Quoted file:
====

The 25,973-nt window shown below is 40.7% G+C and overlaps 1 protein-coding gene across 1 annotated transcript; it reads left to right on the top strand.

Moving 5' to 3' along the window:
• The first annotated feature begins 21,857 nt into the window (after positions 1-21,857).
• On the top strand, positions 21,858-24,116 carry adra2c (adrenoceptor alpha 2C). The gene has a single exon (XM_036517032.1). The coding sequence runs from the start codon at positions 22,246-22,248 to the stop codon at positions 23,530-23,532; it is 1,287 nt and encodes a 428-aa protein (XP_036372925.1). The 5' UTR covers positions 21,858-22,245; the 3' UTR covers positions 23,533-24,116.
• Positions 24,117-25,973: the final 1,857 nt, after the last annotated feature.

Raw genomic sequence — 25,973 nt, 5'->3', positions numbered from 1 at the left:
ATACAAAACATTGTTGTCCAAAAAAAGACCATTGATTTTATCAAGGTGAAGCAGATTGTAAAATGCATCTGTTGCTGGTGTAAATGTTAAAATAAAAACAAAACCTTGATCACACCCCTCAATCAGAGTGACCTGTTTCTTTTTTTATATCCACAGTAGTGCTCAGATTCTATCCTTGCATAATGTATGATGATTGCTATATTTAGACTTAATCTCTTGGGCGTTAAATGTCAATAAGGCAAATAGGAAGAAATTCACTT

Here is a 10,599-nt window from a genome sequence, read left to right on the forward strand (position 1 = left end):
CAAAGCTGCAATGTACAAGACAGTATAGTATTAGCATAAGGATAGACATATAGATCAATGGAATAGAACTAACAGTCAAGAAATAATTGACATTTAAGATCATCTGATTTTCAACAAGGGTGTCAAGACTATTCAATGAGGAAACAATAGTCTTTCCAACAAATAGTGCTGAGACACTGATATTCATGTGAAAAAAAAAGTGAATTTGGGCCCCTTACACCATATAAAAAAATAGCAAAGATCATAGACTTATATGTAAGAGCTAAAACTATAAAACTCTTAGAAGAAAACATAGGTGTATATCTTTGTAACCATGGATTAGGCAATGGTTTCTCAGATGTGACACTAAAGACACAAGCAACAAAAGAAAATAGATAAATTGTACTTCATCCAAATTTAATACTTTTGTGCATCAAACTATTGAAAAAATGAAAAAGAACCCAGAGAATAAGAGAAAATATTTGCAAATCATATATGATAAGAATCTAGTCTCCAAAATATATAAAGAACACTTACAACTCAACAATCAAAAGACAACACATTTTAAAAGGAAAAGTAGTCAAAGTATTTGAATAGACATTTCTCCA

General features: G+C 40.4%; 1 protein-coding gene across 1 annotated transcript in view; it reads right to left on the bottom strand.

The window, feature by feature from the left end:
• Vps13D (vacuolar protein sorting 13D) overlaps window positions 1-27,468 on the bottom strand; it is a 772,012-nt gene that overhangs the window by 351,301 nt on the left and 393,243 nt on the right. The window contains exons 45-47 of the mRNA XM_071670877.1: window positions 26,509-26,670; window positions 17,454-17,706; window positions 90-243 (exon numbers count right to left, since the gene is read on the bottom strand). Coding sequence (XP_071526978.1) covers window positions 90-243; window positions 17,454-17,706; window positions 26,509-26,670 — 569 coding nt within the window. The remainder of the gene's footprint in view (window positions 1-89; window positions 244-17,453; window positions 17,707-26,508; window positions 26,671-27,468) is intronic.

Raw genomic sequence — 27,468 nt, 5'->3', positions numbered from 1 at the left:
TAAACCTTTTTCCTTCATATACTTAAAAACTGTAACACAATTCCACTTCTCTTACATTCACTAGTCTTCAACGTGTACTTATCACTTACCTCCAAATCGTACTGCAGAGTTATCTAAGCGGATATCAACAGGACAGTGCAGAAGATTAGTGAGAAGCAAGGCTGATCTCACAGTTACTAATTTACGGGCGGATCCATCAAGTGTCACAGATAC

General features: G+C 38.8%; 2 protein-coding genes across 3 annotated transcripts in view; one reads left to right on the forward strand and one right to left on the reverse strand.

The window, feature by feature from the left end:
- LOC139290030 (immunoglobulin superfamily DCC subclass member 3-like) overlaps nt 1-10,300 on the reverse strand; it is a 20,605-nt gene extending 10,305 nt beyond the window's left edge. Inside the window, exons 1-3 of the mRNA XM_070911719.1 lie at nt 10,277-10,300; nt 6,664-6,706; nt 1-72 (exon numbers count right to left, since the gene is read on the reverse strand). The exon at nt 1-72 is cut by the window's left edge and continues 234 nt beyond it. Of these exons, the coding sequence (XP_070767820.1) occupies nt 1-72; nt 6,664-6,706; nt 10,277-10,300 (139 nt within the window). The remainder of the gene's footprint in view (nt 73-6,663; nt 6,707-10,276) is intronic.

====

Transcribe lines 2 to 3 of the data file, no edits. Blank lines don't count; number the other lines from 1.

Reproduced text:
Moving 5' to 3' along the window:
• The first annotated feature begins 21,857 nt into the window (after positions 1-21,857).